I unbuckled and went back to sit beside T.J. Not wanting to shout, I pulled him closer and said, “Listen, I’m pretty sure Mick’s having a heart attack. He has chest pains and he looks awful, but he’s blaming it on heartburn.”
“What! Are you serious?”
I nodded. “My dad survived a major heart attack last year, so I know what to watch for. I think he’s scared to admit there’s something wrong.”
“What about us? Can he still fly the plane?”
“I don’t know.”
T.J. and I approached the cockpit. Mick had both fists pressed against his chest and his eyes were closed. His headset sat askew and his face had taken on a grayish cast.
I crouched down next to his seat, fear rippling through me. “Mick.” My tone was urgent. “We need to call for help.”
He nodded. “I’m going to put us down on the water first and then one of you will have to get on the radio,” he gasped, trying to get the words out. “Put on life jackets. They’re in the storage compartment by the door. Then get in your seats and buckle in.” He grimaced in pain. “Go!”
My heart thundered in my chest and adrenaline flooded my body. We rushed to the storage compartment and rifled through it.
“Why do we have to put on life jackets, Anna? The plane has floats, right?”
Because he’s afraid he might not get us out of the air in time.
”I don’t know, maybe it’s standard operating procedure. We’re landing in the middle of the ocean.” I found the life jackets wedged between a cylinder-shaped container that said LIFE RAFT and several blankets. “Here,” I said, handing one to T.J. and putting mine on. We sat down and fastened our seatbelts, my hands shaking so badly it took me two tries.
“If he loses consciousness I’ll need to start CPR immediately. You’ll have to figure out the radio, T.J., okay?”
He nodded, his eyes wide. “I can do that.”
I gripped the armrests of my seat and watched out the window, the rolling surface of the ocean growing closer. But then instead of slowing we picked up speed, descending at a steep angle. I glanced toward the front of the plane. Mick was slumped over the yoke, not moving. I unbuckled my seat belt and lunged into the aisle.
“Anna,” T.J. yelled. The hem of my T-shirt slipped through his grasp.
When thirty-year-old English teacher Anna Emerson is offered a job tutoring T.J. Callahan at his family's summer rental in the Maldives, she accepts without hesitation; a working vacation on a tropical island trumps the library any day. T.J. Callahan has no desire to leave town, not that anyone asked him. He's almost seventeen and if having cancer wasn't bad enough, now he has to spend his first summer in remission with his family - and a stack of overdue assignments - instead of his friends. Anna and T.J. are en route to join T.J.'s family in the Maldives when the pilot of their seaplane suffers a fatal heart attack and crash-lands in the Indian Ocean. Adrift in shark-infested waters, their life jackets keep them afloat until they make it to the shore of an uninhabited island. Now Anna and T.J. just want to survive and they must work together to obtain water, food, fire, and shelter. Their basic needs might be met but as the days turn to weeks, and then months, the castaways encounter plenty of other obstacles, including violent tropical storms, the many dangers lurking in the sea, and the possibility that T.J.'s cancer could return. As T.J. celebrates yet another birthday on the island, Anna begins to wonder if the biggest challenge of all might be living with a boy who is gradually becoming a man.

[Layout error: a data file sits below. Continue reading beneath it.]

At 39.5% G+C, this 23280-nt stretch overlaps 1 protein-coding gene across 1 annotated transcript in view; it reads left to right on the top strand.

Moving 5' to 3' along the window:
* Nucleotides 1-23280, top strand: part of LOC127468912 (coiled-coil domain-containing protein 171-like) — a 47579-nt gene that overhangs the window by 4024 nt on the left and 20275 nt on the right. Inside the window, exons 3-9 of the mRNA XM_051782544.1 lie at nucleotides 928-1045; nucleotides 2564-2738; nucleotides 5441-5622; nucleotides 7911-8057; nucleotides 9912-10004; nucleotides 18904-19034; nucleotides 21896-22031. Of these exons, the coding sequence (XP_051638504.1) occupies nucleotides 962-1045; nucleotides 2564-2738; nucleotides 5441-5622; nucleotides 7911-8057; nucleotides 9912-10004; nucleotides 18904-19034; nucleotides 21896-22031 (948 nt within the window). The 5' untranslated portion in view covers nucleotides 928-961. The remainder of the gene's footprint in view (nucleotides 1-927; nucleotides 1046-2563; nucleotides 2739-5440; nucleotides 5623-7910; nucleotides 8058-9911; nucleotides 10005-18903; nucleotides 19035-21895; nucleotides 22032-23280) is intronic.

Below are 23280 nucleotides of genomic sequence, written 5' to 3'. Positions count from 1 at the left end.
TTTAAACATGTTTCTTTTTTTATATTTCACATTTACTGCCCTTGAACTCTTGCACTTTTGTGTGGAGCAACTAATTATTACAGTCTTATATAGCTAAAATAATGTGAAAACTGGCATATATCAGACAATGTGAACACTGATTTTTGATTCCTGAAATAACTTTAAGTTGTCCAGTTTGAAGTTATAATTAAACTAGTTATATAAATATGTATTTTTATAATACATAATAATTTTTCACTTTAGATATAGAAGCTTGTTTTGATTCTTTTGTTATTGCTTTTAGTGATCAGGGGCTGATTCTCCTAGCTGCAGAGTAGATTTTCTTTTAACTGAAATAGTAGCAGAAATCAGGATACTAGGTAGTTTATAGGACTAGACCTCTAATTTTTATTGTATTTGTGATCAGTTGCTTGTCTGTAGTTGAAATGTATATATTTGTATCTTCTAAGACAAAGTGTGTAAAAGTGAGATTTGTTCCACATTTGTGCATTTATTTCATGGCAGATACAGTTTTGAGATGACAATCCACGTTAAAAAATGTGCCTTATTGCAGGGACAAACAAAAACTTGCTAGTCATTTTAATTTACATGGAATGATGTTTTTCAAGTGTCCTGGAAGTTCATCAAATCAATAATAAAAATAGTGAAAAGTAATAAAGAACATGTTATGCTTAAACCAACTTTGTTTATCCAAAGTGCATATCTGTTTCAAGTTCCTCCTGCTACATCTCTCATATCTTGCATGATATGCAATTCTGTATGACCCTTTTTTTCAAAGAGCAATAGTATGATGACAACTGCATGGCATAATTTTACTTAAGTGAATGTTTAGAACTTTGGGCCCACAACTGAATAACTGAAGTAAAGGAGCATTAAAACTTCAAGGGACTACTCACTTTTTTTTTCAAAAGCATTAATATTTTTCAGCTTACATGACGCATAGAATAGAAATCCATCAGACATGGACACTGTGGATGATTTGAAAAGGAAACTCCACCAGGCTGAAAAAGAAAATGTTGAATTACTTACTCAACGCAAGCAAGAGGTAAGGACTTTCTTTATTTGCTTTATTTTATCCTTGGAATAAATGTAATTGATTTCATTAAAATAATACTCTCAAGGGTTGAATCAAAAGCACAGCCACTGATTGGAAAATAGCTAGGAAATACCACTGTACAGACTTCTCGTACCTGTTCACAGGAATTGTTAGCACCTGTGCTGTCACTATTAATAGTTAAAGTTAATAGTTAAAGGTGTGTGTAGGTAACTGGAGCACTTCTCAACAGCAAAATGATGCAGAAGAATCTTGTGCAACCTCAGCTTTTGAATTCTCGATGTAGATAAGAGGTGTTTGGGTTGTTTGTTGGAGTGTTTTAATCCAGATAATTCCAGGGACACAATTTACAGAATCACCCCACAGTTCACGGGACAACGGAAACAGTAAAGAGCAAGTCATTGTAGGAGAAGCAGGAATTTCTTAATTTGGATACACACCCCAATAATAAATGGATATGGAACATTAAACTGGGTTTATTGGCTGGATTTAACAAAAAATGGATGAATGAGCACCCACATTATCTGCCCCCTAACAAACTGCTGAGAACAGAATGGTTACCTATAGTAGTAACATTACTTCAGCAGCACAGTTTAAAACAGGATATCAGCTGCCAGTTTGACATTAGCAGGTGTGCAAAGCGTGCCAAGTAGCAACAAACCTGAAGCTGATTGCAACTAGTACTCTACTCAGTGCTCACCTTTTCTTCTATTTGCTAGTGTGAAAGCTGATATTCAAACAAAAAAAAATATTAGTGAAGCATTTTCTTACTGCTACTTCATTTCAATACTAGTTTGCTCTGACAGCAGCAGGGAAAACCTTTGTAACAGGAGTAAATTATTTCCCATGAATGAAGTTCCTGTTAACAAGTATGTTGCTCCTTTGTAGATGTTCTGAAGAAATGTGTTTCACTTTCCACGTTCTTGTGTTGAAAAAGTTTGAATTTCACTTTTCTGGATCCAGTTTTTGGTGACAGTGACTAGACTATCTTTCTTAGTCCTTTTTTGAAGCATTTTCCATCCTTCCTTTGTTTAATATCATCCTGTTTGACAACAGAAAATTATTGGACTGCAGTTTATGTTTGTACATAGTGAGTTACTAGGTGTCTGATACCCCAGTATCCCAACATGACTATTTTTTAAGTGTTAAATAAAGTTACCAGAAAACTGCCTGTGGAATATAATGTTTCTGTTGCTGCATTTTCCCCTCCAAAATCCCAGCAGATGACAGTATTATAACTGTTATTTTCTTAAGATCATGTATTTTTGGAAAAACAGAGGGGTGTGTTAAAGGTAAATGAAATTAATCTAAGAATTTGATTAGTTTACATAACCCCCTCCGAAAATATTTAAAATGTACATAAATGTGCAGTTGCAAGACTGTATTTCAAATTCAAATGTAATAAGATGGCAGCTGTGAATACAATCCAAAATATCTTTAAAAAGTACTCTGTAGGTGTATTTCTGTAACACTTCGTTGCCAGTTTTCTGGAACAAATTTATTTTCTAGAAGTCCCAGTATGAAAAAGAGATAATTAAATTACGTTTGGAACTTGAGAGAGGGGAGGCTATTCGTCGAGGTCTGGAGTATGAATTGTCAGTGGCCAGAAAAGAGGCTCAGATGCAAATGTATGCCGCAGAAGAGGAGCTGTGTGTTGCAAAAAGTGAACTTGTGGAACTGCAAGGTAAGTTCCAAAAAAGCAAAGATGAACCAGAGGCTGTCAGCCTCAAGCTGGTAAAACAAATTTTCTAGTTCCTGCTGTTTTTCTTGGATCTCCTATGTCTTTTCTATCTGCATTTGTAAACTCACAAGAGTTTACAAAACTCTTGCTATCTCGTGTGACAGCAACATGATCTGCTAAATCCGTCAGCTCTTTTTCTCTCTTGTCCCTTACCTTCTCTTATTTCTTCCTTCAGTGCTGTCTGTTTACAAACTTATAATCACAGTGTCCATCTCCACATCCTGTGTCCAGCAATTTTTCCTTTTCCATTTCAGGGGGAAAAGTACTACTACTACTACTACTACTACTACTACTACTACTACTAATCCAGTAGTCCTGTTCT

Tracey is giving away a Print copy of On The Island to one lucky visitor.
To enter all you have to do is leave a comment on this post.
- US ONLY
- Winner will be chosen at Random.
- Giveaway ends March 11th.
- Winner will be announced on our Facebook & Twitter page.